Category: Criminal Justice / Forensics

Symposium

Association of Arrest History With Depression, PTSD, and Anger in Men in a Residential Substance Abuse Treatment Program

Saturday, November 18
3:30 PM - 5:00 PM
Location: Cobalt 502, Level 5, Cobalt Level

Keywords: Criminal Justice | Anger / Irritability | Substance Abuse
Presentation Type: Symposium

Most individuals in the criminal justice system (CJS) have a lifetime diagnosis of substance use disorder. Moreover, there is evidence that individuals who experience substance use problems have other psychological disorders (e.g., depression). In fact, rates of co-occurring disorders among individuals in substance abuse treatment are higher than the general population. However, it is unclear whether more extensive CJS involvement is related to more severe substance use and psychopathology.


This presentation is based on 2 studies that examined the association of arrest history with severity of depression, PTSD symptoms, and anger in men who were admitted to a community-based residential substance abuse treatment program. Almost all clients had a history of CJS involvement, but only a few were mandated to treatment. Study I recruited 50 participants; Study II is in progress and has recruited 26 participants. Participants in both studies completed the Addiction Severity Index upon admission, which provided arrest history and duration of substance use. A month later, participants completed the BDI-2, Posttraumatic Stress Disorder Check List, and Anger Disorders Scale (ADS). Study 1 participants also completed the ADS during the first meeting.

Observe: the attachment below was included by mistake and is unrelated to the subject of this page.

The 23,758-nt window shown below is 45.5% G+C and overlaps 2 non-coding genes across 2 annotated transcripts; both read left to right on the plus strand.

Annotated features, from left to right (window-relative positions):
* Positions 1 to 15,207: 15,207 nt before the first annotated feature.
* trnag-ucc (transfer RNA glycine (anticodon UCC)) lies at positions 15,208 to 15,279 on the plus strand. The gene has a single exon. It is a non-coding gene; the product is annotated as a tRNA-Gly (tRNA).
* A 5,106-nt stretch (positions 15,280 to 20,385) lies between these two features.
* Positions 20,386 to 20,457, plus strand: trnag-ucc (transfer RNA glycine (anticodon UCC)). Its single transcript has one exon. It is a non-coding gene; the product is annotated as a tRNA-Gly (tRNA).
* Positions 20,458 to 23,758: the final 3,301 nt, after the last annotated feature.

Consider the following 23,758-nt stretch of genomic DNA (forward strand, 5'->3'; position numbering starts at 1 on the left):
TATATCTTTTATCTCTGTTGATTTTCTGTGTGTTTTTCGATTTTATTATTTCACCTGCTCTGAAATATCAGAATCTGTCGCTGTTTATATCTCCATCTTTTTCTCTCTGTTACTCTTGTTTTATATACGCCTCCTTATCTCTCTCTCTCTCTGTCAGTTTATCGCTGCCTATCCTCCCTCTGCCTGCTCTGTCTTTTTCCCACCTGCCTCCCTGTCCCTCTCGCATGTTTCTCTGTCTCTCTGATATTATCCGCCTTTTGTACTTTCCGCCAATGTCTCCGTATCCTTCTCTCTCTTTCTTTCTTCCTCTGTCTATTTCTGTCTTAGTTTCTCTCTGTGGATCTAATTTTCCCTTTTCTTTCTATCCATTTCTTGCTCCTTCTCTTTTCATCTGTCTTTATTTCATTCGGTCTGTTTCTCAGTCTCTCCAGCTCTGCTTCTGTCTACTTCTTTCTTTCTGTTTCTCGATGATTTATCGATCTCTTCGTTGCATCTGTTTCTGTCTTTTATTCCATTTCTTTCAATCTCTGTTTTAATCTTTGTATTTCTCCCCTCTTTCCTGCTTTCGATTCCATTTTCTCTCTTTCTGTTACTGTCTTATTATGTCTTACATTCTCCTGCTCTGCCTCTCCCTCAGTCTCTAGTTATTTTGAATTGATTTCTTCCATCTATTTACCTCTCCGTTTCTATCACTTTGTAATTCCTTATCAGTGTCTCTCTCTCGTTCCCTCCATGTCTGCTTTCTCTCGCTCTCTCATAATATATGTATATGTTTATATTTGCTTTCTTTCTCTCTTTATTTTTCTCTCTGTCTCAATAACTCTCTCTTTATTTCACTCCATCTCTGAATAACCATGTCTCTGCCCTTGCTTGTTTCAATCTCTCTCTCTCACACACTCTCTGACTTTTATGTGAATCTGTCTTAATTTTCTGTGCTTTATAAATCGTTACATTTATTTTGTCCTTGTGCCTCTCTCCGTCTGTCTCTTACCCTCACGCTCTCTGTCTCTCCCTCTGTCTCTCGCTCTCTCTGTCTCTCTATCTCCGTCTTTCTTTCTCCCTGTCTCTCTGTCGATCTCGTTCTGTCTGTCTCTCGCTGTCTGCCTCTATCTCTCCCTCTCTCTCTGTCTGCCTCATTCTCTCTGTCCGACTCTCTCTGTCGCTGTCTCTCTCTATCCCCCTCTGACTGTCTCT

Mean age (38.2, 35.2 years) and years of using more than 1 substance (10.2, 12.4 years) were similar for both samples. Participants reported significant arrest history (Study 1- Mean # of arrests = 19, mean # of violent crimes = 5.9; mean months incarcerated = 95.1; Study 2- Mean # of arrests = 11, mean # of violent crimes = 4.4; mean months incarcerated = 60.2). For both samples, correlations between the arrests (and # of arrests for violent crimes) with depression and PTSD were weak (r’s = -.07 to .22). For Study 1, correlations between arrests with the anger measures were weak at Time 1 (r’s = .00 to .13) and Time 2 (r’s = .03 to .24). For Study 2, correlations between arrests and anger were somewhat stronger (r’s = .24 to .47). In sum, the extent of CJS involvement was not necessarily related to higher level of psychological disturbance. Results have implications for the treatment of clients with prior CJS involvement. 

Leonard A. Doerfler

Professor
Assumption College

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Association of Arrest History With Depression, PTSD, and Anger in Men in a Residential Substance Abuse Treatment Program



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